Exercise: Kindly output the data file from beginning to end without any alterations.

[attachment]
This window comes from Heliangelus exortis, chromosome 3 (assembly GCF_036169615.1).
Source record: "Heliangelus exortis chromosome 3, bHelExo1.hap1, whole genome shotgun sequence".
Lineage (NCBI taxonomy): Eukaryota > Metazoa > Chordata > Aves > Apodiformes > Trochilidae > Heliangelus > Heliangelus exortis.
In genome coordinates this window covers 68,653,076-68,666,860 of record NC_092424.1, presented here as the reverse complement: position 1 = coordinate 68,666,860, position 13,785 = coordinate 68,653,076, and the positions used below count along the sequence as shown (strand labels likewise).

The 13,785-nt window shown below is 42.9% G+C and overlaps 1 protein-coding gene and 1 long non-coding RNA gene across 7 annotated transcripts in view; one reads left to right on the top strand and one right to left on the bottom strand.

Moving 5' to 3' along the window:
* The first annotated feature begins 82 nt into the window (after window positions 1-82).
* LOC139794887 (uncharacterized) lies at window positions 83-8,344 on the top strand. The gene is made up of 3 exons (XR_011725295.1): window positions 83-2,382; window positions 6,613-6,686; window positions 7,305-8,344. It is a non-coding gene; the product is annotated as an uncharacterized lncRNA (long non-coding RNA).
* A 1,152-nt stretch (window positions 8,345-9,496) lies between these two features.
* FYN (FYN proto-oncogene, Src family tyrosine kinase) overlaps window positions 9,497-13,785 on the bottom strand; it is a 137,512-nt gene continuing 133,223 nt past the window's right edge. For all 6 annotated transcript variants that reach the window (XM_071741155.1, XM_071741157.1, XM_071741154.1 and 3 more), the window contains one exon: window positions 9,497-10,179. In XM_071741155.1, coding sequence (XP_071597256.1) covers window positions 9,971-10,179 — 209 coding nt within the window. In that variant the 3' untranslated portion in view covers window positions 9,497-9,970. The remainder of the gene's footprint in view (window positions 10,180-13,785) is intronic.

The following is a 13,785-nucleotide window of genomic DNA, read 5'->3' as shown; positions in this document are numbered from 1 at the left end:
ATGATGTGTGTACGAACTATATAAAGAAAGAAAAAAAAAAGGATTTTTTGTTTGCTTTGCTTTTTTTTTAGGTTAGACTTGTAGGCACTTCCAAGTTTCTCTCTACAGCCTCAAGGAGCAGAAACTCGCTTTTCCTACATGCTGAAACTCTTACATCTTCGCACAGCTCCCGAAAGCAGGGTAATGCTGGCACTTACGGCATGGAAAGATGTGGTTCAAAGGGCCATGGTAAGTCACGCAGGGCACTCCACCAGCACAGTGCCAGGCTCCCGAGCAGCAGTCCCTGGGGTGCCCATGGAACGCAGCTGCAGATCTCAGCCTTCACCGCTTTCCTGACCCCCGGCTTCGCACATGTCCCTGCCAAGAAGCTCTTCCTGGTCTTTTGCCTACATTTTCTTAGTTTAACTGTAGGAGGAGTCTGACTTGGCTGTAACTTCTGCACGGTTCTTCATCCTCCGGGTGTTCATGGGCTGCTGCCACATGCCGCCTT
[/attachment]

This window comes from Heliangelus exortis, chromosome 3 (assembly GCF_036169615.1).
Source record: "Heliangelus exortis chromosome 3, bHelExo1.hap1, whole genome shotgun sequence".
Lineage (NCBI taxonomy): Eukaryota > Metazoa > Chordata > Aves > Apodiformes > Trochilidae > Heliangelus > Heliangelus exortis.
In genome coordinates this window covers 68,653,076-68,666,860 of record NC_092424.1, presented here as the reverse complement: position 1 = coordinate 68,666,860, position 13,785 = coordinate 68,653,076, and the positions used below count along the sequence as shown (strand labels likewise).

The 13,785-nt window shown below is 42.9% G+C and overlaps 1 protein-coding gene and 1 long non-coding RNA gene across 7 annotated transcripts in view; one reads left to right on the top strand and one right to left on the bottom strand.

Moving 5' to 3' along the window:
* The first annotated feature begins 82 nt into the window (after window positions 1-82).
* LOC139794887 (uncharacterized) lies at window positions 83-8,344 on the top strand. The gene is made up of 3 exons (XR_011725295.1): window positions 83-2,382; window positions 6,613-6,686; window positions 7,305-8,344. It is a non-coding gene; the product is annotated as an uncharacterized lncRNA (long non-coding RNA).
* A 1,152-nt stretch (window positions 8,345-9,496) lies between these two features.
* FYN (FYN proto-oncogene, Src family tyrosine kinase) overlaps window positions 9,497-13,785 on the bottom strand; it is a 137,512-nt gene continuing 133,223 nt past the window's right edge. For all 6 annotated transcript variants that reach the window (XM_071741155.1, XM_071741157.1, XM_071741154.1 and 3 more), the window contains one exon: window positions 9,497-10,179. In XM_071741155.1, coding sequence (XP_071597256.1) covers window positions 9,971-10,179 — 209 coding nt within the window. In that variant the 3' untranslated portion in view covers window positions 9,497-9,970. The remainder of the gene's footprint in view (window positions 10,180-13,785) is intronic.

The following is a 13,785-nucleotide window of genomic DNA, read 5'->3' as shown; positions in this document are numbered from 1 at the left end:
ATGATGTGTGTACGAACTATATAAAGAAAGAAAAAAAAAAGGATTTTTTGTTTGCTTTGCTTTTTTTTTAGGTTAGACTTGTAGGCACTTCCAAGTTTCTCTCTACAGCCTCAAGGAGCAGAAACTCGCTTTTCCTACATGCTGAAACTCTTACATCTTCGCACAGCTCCCGAAAGCAGGGTAATGCTGGCACTTACGGCATGGAAAGATGTGGTTCAAAGGGCCATGGTAAGTCACGCAGGGCACTCCACCAGCACAGTGCCAGGCTCCCGAGCAGCAGTCCCTGGGGTGCCCATGGAACGCAGCTGCAGATCTCAGCCTTCACCGCTTTCCTGACCCCCGGCTTCGCACATGTCCCTGCCAAGAAGCTCTTCCTGGTCTTTTGCCTACATTTTCTTAGTTTAACTGTAGGAGGAGTCTGACTTGGCTGTAACTTCTGCACGGTTCTTCATCCTCCGGGTGTTCATGGGCTGCTGCCACATGCCGCCTT